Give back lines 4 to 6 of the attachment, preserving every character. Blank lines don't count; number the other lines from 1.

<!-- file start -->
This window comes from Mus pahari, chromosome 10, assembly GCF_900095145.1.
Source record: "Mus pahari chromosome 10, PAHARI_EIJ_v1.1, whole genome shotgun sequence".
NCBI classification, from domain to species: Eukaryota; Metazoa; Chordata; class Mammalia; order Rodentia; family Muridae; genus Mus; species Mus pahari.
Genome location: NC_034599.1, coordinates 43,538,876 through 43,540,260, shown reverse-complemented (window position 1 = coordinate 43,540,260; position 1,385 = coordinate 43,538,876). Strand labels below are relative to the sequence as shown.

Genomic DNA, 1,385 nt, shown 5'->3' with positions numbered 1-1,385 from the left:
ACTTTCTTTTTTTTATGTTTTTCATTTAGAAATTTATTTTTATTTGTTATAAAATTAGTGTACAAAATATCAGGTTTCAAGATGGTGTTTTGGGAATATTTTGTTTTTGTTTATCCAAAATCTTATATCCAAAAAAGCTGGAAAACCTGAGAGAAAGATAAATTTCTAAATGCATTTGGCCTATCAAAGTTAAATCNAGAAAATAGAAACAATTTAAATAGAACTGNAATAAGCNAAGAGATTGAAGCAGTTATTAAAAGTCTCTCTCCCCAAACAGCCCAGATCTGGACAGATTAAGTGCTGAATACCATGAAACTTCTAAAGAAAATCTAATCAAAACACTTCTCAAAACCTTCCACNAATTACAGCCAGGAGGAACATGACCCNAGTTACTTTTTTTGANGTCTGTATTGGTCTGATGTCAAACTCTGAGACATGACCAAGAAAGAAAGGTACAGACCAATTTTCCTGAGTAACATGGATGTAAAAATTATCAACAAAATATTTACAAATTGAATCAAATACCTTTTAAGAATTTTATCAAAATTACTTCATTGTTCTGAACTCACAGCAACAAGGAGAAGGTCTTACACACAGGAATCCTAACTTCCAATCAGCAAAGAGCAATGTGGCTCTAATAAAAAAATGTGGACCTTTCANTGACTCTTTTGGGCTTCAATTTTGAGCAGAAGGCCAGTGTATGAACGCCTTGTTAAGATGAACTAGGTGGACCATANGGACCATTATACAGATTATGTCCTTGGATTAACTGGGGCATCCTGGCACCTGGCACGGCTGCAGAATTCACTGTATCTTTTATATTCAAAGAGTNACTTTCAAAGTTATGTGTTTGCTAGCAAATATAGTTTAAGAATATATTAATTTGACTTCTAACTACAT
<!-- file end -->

Genome location: NC_034599.1, coordinates 43,538,876 through 43,540,260, shown reverse-complemented (window position 1 = coordinate 43,540,260; position 1,385 = coordinate 43,538,876). Strand labels below are relative to the sequence as shown.

Genomic DNA, 1,385 nt, shown 5'->3' with positions numbered 1-1,385 from the left:
ACTTTCTTTTTTTTATGTTTTTCATTTAGAAATTTATTTTTATTTGTTATAAAATTAGTGTACAAAATATCAGGTTTCAAGATGGTGTTTTGGGAATATTTTGTTTTTGTTTATCCAAAATCTTATATCCAAAAAAGCTGGAAAACCTGAGAGAAAGATAAATTTCTAAATGCATTTGGCCTATCAAAGTTAAATCNAGAAAATAGAAACAATTTAAATAGAACTGNAATAAGCNAAGAGATTGAAGCAGTTATTAAAAGTCTCTCTCCCCAAACAGCCCAGATCTGGACAGATTAAGTGCTGAATACCATGAAACTTCTAAAGAAAATCTAATCAAAACACTTCTCAAAACCTTCCACNAATTACAGCCAGGAGGAACATGACCCNAGTTACTTTTTTTGANGTCTGTATTGGTCTGATGTCAAACTCTGAGACATGACCAAGAAAGAAAGGTACAGACCAATTTTCCTGAGTAACATGGATGTAAAAATTATCAACAAAATATTTACAAATTGAATCAAATACCTTTTAAGAATTTTATCAAAATTACTTCATTGTTCTGAACTCACAGCAACAAGGAGAAGGTCTTACACACAGGAATCCTAACTTCCAATCAGCAAAGAGCAATGTGGCTCTAATAAAAAAATGTGGACCTTTCANTGACTCTTTTGGGCTTCAATTTTGAGCAGAAGGCCAGTGTATGAACGCCTTGTTAAGATGAACTAGGTGGACCATANGGACCATTATACAGATTATGTCCTTGGATTAACTGGGGCATCCTGGCACCTGGCACGGCTGCAGAATTCACTGTATCTTTTATATTCAAAGAGTNACTTTCAAAGTTATGTGTTTGCTAGCAAATATAGTTTAAGAATATATTAATTTGACTTCTAACTACAT